Hawai‘i Supreme Court Diminishes the Power of Non-Compete Clauses
An employment attorney says the ruling, which follows a national trend, should persuade business owners and employers to review non-compete agreements.
In February, the Hawai‘i Supreme Court handed down a landmark case on post-employment restrictive covenants, better known as “non-competes.”
The court had leaned toward enforcing non-competes in the past, but in Prudential Locations vs. Lorna Gagnon and Prestige Realty, it struck down Prudential’s non-compete clause, essentially saying “post-employment covenants are void unless you can show a very clear business protective purpose,” says attorney Bryan Andaya.
The court defined “protective purpose” as guarding close customer contacts, or proprietary or confidential information, says Andaya, an attorney specializing in labor and employment law and a director at ES&A, a Honolulu-based law firm.
“You have to be very specific about what you are trying to protect in order for it to be enforced,” he says.
The Hawai‘i Supreme Court ruling follows a national trend toward disfavoring non-competes in employment law. (Andaya explains that another type of non-compete, such as the kind used when a person buys a business, is something you “can and should have.”)
“More states are developing the view that employees, individuals, team members, should have the right to do their profession,” he says. “In California, non-competes are totally dead. Hawai‘i is not there yet. It holds open the possibility for protecting trade secrets and close customer relationships.”
One exception to that: HRS Section 480-4 bans non-compete and non-solicitation clauses in the technology industry. That law allows people in the tech field to pursue their careers more freely.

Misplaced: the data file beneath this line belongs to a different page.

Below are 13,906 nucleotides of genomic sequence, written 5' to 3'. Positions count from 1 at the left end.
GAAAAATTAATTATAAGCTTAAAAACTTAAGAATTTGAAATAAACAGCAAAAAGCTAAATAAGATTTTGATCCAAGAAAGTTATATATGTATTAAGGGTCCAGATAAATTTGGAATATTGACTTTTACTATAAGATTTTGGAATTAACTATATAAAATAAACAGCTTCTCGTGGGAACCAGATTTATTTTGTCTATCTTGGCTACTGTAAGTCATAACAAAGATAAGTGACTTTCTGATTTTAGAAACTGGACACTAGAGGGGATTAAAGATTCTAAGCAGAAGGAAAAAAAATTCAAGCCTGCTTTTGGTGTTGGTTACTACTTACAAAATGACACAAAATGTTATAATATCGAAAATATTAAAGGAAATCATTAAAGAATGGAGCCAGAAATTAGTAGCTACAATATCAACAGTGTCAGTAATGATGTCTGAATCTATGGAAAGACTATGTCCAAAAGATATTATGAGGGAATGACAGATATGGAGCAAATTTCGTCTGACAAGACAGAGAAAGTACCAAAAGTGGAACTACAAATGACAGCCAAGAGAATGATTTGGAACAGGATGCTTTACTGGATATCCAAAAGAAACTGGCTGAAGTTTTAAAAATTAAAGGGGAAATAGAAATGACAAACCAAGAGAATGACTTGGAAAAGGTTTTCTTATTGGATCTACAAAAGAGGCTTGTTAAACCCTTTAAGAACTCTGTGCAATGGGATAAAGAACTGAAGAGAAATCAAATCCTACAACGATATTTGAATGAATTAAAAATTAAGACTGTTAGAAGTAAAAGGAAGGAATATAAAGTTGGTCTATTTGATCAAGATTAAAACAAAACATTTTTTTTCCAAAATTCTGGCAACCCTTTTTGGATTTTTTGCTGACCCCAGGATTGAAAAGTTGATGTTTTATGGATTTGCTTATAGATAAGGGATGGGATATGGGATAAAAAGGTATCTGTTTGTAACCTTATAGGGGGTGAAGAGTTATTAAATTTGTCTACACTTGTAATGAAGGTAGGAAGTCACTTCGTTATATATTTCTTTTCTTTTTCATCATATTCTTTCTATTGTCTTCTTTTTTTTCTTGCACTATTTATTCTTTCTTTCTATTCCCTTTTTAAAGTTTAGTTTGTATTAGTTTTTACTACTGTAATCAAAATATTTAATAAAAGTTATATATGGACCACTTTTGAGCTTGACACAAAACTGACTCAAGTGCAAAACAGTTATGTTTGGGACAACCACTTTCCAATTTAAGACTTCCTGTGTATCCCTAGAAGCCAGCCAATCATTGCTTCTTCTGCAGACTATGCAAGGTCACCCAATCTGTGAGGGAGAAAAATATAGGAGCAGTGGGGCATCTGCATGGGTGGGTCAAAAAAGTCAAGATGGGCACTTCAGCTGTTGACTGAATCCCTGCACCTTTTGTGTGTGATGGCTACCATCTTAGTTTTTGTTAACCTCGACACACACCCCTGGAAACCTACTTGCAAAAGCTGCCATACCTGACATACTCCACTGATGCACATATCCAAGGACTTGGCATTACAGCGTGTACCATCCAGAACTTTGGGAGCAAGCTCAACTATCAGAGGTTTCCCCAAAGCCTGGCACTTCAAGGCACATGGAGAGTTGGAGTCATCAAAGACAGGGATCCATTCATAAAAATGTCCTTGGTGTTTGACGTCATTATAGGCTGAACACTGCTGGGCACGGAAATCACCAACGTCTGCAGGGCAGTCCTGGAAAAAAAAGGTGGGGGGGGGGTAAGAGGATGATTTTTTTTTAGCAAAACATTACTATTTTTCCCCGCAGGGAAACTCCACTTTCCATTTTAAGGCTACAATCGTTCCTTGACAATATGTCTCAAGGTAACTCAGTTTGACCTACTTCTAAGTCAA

Any client-based business such as a real estate agency or beauty salon can benefit from having signed agreements with employees: “Really any business with a dedicated clientele where business development involves having a close relationship with customers,” Andaya explains.
“You have to draft it properly, though, and instead of a non-compete, it’s reframing the thinking toward non-solicitation agreements and confidentiality agreements. It’s fine to leave the company, just don’t solicit the clients.” Carefully crafted clauses can help protect customer lists, specialized manufacturing or even a signature chicken-katsu recipe.
Andaya will conduct an online seminar – “Are Non-Compete Agreements Dead in Hawaii?” – live on April 27; the event will be replayed on May 5.
Andaya was formerly president and COO of L&L Franchise Inc., something he says he brings up with his clients. “I didn’t have a non-compete at L&L but I had such aloha for the company and what it represents that I wouldn’t have ever considered setting up my own (company) to compete with them. If you really take care of your people and give them a sense of belonging, number one, they might not leave to begin with, and two, even if they do, they are more likely to be open and honest with you.”
Andaya suggests the following:
- Review non-compete, confidentiality and non-solicitation provisions in employee agreements. These are usually separate agreements signed by an employer and employee, and need to be specific. Vague statements in an employee handbook, says Andaya, would likely not hold up in court.
- Establish systems and processes to safeguard confidential information. This might take the form of passwords or a key. And ensure consistency. For example, if one assistant manager has the password, all the assistant managers should have it.
- Invest in cybersecurity. “Everything should be backed up and then backed up again in another location,” says Andaya. Consult with a lawyer on monitoring communications. You don’t want to wiretap an employee who has given notice but having systems in place means you’ll have concrete evidence if someone solicited your customers or runs off with that priceless katsu recipe.